In the group of adults statistically significant associations were found between the SARS-CoV-2 infection and symptoms commonly found in this condition like headache, fever, anosmia or ageusia (Table 4). In the group of pediatric participants (Table 1), such symptoms were not significantly associated with a positive result in NP/OP swab. It may be possible that the heterogeneity of medication and concurrent conditions in children and adolescents prevented such statistical significance. In the group of adults, a lower concordance rate was observed in women than in men (Table 5) which probably resulted from a trend of women to show lower viral loads in saliva (3.3 × 104 and 1.0 × 105 for women and men, respectively) (Table 5), although this difference was not significant (p = 0.064).

One of the strengths of this study is that the inclusion of asymptomatic non-probable cases, suspected cases, and hospital staff, allowed a general picture of the diagnostic performance of oral saliva in a pediatric tertiary care unit. The prevalence of COVID-19 in the group of children and adolescents was around 10%, and that of workers was 24.8%. The high prevalence in the group of adults is the result of the selection procedure, samples were collected only from members of the hospital staff who attended to a designated consulting room for epidemiological surveillance for workers who showed symptoms or who had contact with a confirmed case.

One of the limitations of our study was the low number of patients with confirmed COVID-19 in children and adolescents and the high heterogeneity of concurrent conditions. The low sample size led to wide 95% CI for estimates of sensitivity and specificity. Generalization of such estimates must be done in the context of pediatric participants with underlying conditions who are medicated and treated at a tertiary care unit. This study did not include COVID-19 patients treated at the intensive care unit; thus, a potential source of bias is the inclusion of children with mild and moderate illness. Pediatric participants were 5 years old or older, our results are not applicable to younger children. As sensitivity of the test in saliva depends on the anatomical origin of the sample (20, 21), our results are biased to the use of saliva collected with the spitting technique. Additionally, in our study viral RNA was manually extracted with commercial kits, this may prevent generalization to other settings because in many laboratories RNA extraction is made with automated platforms. Further studies with defined subpopulations and more participants are necessary to determine the extent to which the sensitivity of the test in saliva is influenced by clinical or community-related variables like prevalence, socioeconomic status, or other social determinants of health.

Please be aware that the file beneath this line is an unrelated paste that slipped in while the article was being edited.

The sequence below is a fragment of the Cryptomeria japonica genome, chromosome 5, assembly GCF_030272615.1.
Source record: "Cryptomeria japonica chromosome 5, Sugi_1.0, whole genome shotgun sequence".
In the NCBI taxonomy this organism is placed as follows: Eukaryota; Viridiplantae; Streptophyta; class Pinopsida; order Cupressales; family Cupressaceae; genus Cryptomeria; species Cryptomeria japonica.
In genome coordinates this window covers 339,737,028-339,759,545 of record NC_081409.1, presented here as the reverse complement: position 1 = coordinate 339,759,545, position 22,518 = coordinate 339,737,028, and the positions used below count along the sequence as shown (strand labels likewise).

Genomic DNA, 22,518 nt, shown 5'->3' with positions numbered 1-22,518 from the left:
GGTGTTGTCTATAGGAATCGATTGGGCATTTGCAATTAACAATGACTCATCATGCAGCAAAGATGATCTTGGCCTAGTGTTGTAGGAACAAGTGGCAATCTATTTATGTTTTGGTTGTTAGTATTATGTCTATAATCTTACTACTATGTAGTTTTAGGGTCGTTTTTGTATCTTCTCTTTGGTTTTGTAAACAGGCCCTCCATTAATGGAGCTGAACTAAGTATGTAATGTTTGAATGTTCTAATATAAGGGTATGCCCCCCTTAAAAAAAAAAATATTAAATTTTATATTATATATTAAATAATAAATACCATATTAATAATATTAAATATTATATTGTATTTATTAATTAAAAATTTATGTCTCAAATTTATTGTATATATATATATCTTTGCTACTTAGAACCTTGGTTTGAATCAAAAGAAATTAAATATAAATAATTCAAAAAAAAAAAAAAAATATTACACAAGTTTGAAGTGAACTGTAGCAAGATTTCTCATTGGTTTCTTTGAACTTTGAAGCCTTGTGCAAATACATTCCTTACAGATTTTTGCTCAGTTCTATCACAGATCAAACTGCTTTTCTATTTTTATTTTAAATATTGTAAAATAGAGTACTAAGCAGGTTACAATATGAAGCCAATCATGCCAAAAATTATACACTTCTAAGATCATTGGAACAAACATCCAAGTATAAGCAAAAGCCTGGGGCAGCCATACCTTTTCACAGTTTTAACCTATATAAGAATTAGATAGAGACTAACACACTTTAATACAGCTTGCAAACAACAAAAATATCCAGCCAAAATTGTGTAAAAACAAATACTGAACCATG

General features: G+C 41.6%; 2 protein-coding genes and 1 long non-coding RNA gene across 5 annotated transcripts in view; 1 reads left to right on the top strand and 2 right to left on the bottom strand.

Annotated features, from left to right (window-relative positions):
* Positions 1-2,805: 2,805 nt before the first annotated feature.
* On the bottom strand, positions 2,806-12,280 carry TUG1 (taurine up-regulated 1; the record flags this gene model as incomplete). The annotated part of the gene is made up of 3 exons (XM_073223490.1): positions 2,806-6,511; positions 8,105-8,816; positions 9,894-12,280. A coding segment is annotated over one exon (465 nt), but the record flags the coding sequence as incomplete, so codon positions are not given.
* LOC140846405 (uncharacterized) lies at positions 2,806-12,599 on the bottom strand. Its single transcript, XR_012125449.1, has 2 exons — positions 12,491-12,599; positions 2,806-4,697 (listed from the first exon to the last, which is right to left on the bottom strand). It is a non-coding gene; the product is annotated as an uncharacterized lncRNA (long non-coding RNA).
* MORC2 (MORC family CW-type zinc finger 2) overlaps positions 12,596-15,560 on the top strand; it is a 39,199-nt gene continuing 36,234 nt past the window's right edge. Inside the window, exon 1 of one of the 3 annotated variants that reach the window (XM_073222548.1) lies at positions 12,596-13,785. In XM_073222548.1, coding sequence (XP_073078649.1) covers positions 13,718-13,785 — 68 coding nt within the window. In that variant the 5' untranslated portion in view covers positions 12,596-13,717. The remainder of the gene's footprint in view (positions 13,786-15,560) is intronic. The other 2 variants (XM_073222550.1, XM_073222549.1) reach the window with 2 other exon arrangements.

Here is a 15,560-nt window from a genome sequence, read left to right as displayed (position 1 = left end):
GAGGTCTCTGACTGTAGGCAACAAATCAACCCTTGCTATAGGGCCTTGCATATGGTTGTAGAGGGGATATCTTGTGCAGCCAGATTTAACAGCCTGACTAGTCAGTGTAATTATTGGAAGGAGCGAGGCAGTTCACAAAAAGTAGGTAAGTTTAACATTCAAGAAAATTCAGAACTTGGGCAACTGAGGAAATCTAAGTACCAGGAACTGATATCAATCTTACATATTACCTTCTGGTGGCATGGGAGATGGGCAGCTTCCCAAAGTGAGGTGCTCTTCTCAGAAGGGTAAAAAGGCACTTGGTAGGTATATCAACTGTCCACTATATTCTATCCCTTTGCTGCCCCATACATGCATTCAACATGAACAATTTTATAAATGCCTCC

In the case of adults, the main limitation was the low number of saliva samples analyzed from participants whose NP/OP swab tested negative. Generalization of our estimated sensitivity value is limited to adults with mild or moderate illness in a hospital setting. Inclusion of employees from all areas of the Hospital, prevented bias toward subgroups of workers, like those who interact with patients for example.

Data Availability Statement

The raw data supporting the conclusions of this article will be made available by the authors, without undue reservation.

Ethics Statement

The studies involving human participants were reviewed and approved by Ethical committee, Hospital Infantil de México Federico Gómez, Mexico City, Mexico (HIM-2020-026). Written informed consent to participate in this study was provided by the participants' legal guardian/next of kin.

Author Contributions

G-OA, N-RA, and QH transported samples, extracted RNA, registered, and analyzed clinical information. L-MB, P-OI, A-FT, and M-CO made RT-PCR analysis and registered clinical information. M-RN, DD, and O-RF performed statistical analyses. J-BL, J-EC, B-PS, and R-TI collected samples. G-OA and M-GH collected informed consents. QH wrote the manuscript and designed the protocol. The full original study protocol can be obtained from the corresponding author. All authors approved the final manuscript.

Funding

This study was financially supported by CONACYT (PAACTI) project number 312386 and Federal funding from Hospital Infantil de Mexico Federico Gomez project number HIM-2020-026. Funders had no role in the design or development of the study, data analysis, writing, or submission of the manuscript for publication.

Conflict of Interest

The authors declare that the research was conducted in the absence of any commercial or financial relationships that could be construed as a potential conflict of interest.

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Keywords: adolescents, children, COVID-19, molecular diagnostics, saliva, SARS-CoV-2

Citation: Ana Laura G-O, Abraham Josué N-R, Briceida L-M, Israel P-O, Tania A-F, Nancy M-R, Lourdes J-B, Daniela D-Z, Fernando O-R, Carlos Mauricio J-E, Sergio René B-P, Irineo R-T, Horacio M-G, Oscar M-C and Héctor Q (2021) Sensitivity of the Molecular Test in Saliva for Detection of COVID-19 in Pediatric Patients With Concurrent Conditions. Front. Pediatr. 9:642781. doi: 10.3389/fped.2021.642781

Received: 16 December 2020; Accepted: 17 March 2021;
Published: 12 April 2021.

Edited by:

Dimitri Van der Linden, Cliniques Universitaires Saint-Luc, Belgium

Reviewed by:

Joanna Merckx, McGill University, Canada
Rinawati Rohsiswatmo, RSUPN Dr. Cipto Mangunkusumo, Indonesia

Copyright © 2021 Ana Laura, Abraham Josué, Briceida, Israel, Tania, Nancy, Lourdes, Daniela, Fernando, Carlos Mauricio, Sergio René, Irineo, Horacio, Oscar and Héctor. This is an open-access article distributed under the terms of the Creative Commons Attribution License (CC BY). The use, distribution or reproduction in other forums is permitted, provided the original author(s) and the copyright owner(s) are credited and that the original publication in this journal is cited, in accordance with accepted academic practice. No use, distribution or reproduction is permitted which does not comply with these terms.

*Correspondence: Quezada Héctor, hquezada@himfg.edu.mx